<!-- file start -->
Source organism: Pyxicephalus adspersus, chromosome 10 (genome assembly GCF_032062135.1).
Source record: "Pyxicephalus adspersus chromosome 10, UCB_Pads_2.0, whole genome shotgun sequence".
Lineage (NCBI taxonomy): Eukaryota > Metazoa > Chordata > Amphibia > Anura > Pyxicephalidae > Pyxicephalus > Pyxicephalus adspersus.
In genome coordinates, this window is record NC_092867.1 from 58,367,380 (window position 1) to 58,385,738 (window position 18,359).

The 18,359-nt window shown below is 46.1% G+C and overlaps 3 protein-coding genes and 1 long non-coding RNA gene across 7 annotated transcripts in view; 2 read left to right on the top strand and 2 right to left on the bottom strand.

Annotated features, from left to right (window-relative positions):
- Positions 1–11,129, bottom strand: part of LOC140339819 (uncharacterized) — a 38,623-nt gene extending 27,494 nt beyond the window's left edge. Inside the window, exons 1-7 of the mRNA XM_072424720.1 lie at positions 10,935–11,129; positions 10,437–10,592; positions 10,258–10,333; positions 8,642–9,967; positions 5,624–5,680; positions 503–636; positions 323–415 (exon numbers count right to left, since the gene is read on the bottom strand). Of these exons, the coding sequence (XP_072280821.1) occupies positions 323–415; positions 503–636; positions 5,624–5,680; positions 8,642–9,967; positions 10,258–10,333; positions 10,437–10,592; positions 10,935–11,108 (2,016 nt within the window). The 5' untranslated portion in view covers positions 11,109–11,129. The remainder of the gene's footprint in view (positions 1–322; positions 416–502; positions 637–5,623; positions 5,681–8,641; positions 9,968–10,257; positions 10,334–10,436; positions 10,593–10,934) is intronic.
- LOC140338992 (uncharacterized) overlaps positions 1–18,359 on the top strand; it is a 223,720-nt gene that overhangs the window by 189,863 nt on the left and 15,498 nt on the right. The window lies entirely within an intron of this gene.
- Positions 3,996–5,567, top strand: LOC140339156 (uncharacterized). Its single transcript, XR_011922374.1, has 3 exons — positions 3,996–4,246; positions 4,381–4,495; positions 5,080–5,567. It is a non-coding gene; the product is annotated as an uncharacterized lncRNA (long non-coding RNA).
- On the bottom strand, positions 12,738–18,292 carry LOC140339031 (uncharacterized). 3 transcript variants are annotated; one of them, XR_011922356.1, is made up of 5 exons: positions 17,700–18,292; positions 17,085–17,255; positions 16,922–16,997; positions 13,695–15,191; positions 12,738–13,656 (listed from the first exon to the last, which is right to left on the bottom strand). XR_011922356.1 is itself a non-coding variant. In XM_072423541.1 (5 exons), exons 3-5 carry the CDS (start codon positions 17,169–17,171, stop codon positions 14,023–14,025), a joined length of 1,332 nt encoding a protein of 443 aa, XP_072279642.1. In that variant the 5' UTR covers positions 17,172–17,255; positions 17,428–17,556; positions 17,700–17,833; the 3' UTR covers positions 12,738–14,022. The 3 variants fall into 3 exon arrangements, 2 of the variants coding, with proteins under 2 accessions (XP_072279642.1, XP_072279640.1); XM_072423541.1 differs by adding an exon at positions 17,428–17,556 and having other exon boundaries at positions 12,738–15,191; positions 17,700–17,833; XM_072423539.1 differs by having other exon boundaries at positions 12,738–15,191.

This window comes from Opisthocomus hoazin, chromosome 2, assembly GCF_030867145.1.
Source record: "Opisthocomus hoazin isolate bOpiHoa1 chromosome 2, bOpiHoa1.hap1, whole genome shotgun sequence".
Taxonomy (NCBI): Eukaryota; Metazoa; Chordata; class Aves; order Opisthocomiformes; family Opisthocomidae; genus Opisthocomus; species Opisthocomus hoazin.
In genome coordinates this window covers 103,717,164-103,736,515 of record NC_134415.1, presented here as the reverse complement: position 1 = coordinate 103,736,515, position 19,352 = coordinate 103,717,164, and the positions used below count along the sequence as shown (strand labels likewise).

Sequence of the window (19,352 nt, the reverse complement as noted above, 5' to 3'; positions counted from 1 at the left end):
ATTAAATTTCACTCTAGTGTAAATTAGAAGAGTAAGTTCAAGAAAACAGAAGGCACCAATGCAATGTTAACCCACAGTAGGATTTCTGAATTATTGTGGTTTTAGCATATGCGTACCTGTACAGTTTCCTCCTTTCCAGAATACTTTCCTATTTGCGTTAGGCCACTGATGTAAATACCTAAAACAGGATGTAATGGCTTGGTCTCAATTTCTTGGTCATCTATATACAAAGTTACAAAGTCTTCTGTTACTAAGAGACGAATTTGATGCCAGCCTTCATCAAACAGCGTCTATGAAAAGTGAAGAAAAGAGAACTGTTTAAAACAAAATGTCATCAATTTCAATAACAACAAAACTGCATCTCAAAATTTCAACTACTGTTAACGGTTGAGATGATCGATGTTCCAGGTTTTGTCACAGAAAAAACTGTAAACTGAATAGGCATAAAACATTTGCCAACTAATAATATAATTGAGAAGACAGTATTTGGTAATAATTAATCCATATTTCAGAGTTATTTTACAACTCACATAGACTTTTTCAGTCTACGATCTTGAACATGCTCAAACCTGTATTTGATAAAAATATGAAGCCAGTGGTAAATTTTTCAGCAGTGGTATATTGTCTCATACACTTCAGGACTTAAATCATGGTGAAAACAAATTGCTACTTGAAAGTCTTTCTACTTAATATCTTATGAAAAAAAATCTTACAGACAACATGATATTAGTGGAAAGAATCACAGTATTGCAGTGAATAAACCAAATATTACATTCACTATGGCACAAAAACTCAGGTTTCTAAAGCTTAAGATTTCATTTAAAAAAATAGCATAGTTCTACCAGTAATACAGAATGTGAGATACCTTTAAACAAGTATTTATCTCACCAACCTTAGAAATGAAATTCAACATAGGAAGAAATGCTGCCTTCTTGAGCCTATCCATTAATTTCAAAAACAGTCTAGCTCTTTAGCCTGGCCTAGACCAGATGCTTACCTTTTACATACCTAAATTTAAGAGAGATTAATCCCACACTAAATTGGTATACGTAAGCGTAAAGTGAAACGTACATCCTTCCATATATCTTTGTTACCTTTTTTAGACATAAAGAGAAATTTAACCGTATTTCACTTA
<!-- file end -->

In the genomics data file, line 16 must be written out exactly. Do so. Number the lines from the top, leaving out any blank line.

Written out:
ATTAAATTTCACTCTAGTGTAAATTAGAAGAGTAAGTTCAAGAAAACAGAAGGCACCAATGCAATGTTAACCCACAGTAGGATTTCTGAATTATTGTGGTTTTAGCATATGCGTACCTGTACAGTTTCCTCCTTTCCAGAATACTTTCCTATTTGCGTTAGGCCACTGATGTAAATACCTAAAACAGGATGTAATGGCTTGGTCTCAATTTCTTGGTCATCTATATACAAAGTTACAAAGTCTTCTGTTACTAAGAGACGAATTTGATGCCAGCCTTCATCAAACAGCGTCTATGAAAAGTGAAGAAAAGAGAACTGTTTAAAACAAAATGTCATCAATTTCAATAACAACAAAACTGCATCTCAAAATTTCAACTACTGTTAACGGTTGAGATGATCGATGTTCCAGGTTTTGTCACAGAAAAAACTGTAAACTGAATAGGCATAAAACATTTGCCAACTAATAATATAATTGAGAAGACAGTATTTGGTAATAATTAATCCATATTTCAGAGTTATTTTACAACTCACATAGACTTTTTCAGTCTACGATCTTGAACATGCTCAAACCTGTATTTGATAAAAATATGAAGCCAGTGGTAAATTTTTCAGCAGTGGTATATTGTCTCATACACTTCAGGACTTAAATCATGGTGAAAACAAATTGCTACTTGAAAGTCTTTCTACTTAATATCTTATGAAAAAAAATCTTACAGACAACATGATATTAGTGGAAAGAATCACAGTATTGCAGTGAATAAACCAAATATTACATTCACTATGGCACAAAAACTCAGGTTTCTAAAGCTTAAGATTTCATTTAAAAAAATAGCATAGTTCTACCAGTAATACAGAATGTGAGATACCTTTAAACAAGTATTTATCTCACCAACCTTAGAAATGAAATTCAACATAGGAAGAAATGCTGCCTTCTTGAGCCTATCCATTAATTTCAAAAACAGTCTAGCTCTTTAGCCTGGCCTAGACCAGATGCTTACCTTTTACATACCTAAATTTAAGAGAGATTAATCCCACACTAAATTGGTATACGTAAGCGTAAAGTGAAACGTACATCCTTCCATATATCTTTGTTACCTTTTTTAGACATAAAGAGAAATTTAACCGTATTTCACTTA